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M. Michele Pisano, Ph.D.

PisanoM. Michele Pisano, Ph.D.
Professor, Department of Molecular, Cellular & Craniofacial Biology
Professor, Department of Pharmacology & Toxicology
Research Director, Laboratory of Molecular Craniofacial Development
University Scholar

I. Overview:  Molecular, Genetic and Epigenetic Developmental Mechanisms

Birth defects and congenital developmental disabilities constitute an underappreciated global pandemic. Eight million infants are born with birth defects each year ¬– nearly forty percent of these infants and children die before the age of 5. Despite unprecedented strides in medicine and healthcare, birth defects remain the leading worldwide cause of infant mortality and childhood morbidity.  These statistics notwithstanding, public health efforts in the United States and globally have failed to categorize the prevention and treatment of birth defects as national health priorities. Even international agencies such as the World Health Organization and the United Nations have failed to evolve an appreciation for the magnitude of the human health crisis associated with birth defects and developmental disabilities. In June of 2006, the United Nations General Assembly adopted a declaration urging the nations of the world to strengthen their battle against AIDS – a  disease termed by then UN Secretary-General Kofi Annan as the “greatest challenge of our generation”.  Indeed, 3 million adults and children die from AIDS annually – a Fluorescent cells copy.jpgsobering statistic, but one that is exceeded by the 3.3 million infants and children that die annually from birth defects and congenital developmental disabilities. Even in the United States, a country with one of the most advanced healthcare systems in the world, a child is born with a birth defect and two babies with low birthweight – every three minutes. Moreover, despite unprecedented intellectual and technological strides in the biomedical sciences, including sequencing of the human genome and advances in prenatal care/diagnostics – the overall incidence of birth defects and developmental disabilities is not declining and the underlying causes of nearly 70 percent of all birth defects remain unknown.  In view of this, the research activities in our laboratory seek to provide a better understanding of the molecular, genetic, and epigenetic basis of normal development, as well as elucidate the genes and molecules that when altered result in the genesis of birth defects and infant low birthweight.  Particular focus is centered on prenatal, maternal and child health issues relevant to the state of Kentucky. A combination of unique characteristics in the state, including socio-economic factors and an unusually high percentage of women who continue to smoke and drink during their pregnancy, contribute to an increased prevalence of major birth defects such as oro/facial clefting, neural tube defects, fetal alcohol- and maternal diabetes-induced embryopathies, as well as infant low birthweight and developmental disabilities.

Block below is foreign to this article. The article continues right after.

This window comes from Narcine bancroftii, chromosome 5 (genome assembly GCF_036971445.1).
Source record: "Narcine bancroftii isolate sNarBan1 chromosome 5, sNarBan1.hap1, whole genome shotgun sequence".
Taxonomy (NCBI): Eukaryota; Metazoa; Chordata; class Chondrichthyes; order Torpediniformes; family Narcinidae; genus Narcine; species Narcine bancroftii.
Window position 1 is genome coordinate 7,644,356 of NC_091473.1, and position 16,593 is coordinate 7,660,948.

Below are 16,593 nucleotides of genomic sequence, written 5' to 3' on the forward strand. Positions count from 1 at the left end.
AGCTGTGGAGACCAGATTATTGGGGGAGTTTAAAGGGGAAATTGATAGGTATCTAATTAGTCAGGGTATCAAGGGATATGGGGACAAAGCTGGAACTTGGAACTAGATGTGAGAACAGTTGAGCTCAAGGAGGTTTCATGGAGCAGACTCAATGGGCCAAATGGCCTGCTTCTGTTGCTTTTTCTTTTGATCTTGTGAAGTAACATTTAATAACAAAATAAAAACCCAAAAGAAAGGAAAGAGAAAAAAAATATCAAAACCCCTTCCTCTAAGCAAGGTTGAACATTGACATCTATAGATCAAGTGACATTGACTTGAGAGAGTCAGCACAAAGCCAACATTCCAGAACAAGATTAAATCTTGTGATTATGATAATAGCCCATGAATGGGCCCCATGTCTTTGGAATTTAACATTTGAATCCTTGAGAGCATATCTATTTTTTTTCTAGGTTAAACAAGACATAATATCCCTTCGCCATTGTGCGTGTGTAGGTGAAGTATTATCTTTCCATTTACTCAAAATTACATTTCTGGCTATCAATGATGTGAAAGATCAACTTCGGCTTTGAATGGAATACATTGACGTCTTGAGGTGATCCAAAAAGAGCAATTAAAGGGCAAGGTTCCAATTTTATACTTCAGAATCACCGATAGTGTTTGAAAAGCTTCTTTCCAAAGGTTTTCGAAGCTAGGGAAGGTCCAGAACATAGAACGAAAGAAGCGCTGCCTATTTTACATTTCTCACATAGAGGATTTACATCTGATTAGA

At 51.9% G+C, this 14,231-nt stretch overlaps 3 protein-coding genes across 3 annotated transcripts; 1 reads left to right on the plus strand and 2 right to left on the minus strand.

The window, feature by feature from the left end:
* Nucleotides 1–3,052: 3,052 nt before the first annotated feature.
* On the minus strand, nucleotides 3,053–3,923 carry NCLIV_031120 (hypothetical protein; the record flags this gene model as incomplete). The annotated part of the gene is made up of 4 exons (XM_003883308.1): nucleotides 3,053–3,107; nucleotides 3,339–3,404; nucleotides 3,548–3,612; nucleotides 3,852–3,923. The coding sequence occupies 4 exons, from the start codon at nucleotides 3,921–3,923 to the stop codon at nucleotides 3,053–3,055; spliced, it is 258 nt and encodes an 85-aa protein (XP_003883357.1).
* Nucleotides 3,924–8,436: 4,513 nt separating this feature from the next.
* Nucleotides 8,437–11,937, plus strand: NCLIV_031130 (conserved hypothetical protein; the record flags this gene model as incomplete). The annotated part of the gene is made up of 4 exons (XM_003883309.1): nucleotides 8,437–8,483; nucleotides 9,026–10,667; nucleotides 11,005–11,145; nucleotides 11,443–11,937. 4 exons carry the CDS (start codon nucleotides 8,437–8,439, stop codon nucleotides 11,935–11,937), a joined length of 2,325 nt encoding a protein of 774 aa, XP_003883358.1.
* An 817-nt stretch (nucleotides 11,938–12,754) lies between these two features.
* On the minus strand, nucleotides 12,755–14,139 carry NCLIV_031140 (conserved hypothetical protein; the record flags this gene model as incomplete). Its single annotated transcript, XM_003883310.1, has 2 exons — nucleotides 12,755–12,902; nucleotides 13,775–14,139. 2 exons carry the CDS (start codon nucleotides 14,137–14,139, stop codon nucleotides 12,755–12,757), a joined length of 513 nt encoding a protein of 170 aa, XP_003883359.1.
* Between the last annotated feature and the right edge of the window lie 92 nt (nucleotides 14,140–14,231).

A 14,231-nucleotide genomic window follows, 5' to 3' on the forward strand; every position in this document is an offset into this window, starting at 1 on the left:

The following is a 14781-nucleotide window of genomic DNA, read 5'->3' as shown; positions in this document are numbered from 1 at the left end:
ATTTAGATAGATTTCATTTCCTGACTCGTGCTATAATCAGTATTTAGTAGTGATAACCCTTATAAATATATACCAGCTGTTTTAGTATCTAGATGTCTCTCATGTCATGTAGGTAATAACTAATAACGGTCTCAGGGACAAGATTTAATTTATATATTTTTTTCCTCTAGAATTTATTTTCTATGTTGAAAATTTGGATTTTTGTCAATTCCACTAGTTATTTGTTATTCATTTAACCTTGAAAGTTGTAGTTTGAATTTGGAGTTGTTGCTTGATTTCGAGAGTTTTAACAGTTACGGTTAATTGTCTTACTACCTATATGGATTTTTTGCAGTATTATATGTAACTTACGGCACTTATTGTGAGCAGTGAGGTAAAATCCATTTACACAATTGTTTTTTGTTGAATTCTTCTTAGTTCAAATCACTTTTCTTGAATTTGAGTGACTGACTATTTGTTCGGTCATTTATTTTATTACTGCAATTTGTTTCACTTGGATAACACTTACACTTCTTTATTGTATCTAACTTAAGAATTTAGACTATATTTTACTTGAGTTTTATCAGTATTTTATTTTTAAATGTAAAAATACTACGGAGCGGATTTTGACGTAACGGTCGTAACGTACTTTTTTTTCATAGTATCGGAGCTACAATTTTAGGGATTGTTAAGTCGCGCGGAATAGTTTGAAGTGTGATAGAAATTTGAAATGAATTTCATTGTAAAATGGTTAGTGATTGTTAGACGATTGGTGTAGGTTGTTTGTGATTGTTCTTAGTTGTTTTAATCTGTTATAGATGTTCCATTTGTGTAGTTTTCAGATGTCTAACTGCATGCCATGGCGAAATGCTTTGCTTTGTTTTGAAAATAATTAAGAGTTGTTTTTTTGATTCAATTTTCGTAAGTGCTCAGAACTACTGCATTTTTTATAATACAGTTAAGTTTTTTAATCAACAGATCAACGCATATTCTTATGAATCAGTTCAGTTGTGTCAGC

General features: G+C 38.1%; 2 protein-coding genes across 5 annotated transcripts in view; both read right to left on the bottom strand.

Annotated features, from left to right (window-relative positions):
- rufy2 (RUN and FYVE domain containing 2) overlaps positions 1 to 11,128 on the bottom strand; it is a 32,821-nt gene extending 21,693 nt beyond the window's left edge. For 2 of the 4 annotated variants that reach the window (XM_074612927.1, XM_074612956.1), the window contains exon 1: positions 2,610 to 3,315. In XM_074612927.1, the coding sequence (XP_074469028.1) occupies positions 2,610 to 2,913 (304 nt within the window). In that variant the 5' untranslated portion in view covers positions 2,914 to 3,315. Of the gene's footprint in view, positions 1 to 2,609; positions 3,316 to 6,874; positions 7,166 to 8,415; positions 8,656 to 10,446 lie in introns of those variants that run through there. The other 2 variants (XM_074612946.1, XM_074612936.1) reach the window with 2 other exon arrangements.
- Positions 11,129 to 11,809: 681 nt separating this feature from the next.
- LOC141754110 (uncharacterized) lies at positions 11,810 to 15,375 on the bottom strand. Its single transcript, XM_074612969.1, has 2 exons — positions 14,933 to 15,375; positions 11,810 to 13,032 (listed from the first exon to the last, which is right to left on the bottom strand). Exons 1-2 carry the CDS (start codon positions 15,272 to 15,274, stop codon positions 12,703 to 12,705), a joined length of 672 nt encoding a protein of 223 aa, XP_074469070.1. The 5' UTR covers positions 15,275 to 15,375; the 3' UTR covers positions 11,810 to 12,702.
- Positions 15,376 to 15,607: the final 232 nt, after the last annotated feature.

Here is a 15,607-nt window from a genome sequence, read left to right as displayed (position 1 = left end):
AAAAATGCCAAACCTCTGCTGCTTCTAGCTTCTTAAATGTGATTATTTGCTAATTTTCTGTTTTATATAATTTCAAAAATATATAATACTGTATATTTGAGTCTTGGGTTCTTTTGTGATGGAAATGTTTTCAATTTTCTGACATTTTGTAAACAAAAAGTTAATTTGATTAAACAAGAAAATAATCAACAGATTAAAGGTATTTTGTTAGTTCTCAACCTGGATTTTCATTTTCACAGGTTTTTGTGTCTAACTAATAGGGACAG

Hat Map copy.pngII. FUNDED GRANTS

P.I.:    M. Michele Pisano
P.I.   Rachel Neal
Title:     “Developmental Cigarette Smoke Exposure: Biomarkers of Neurotoxicity”
Funding Agency:  NIH R21DA027466
Total Direct Costs Funded:  $400,000
Project Period:      2009 - 2012

P.I.:    M. Michele Pisano
P.I.   Thomas B. Knudsen
Title:       “Response Signatures of Alcohol Related Birth Defects”
Funding Agency:  NIH R01 AA13205
Total Direct Costs Funded:  $221,582.

P.I.:    M. Michele Pisano
P.I.:  Thomas B. Knudsen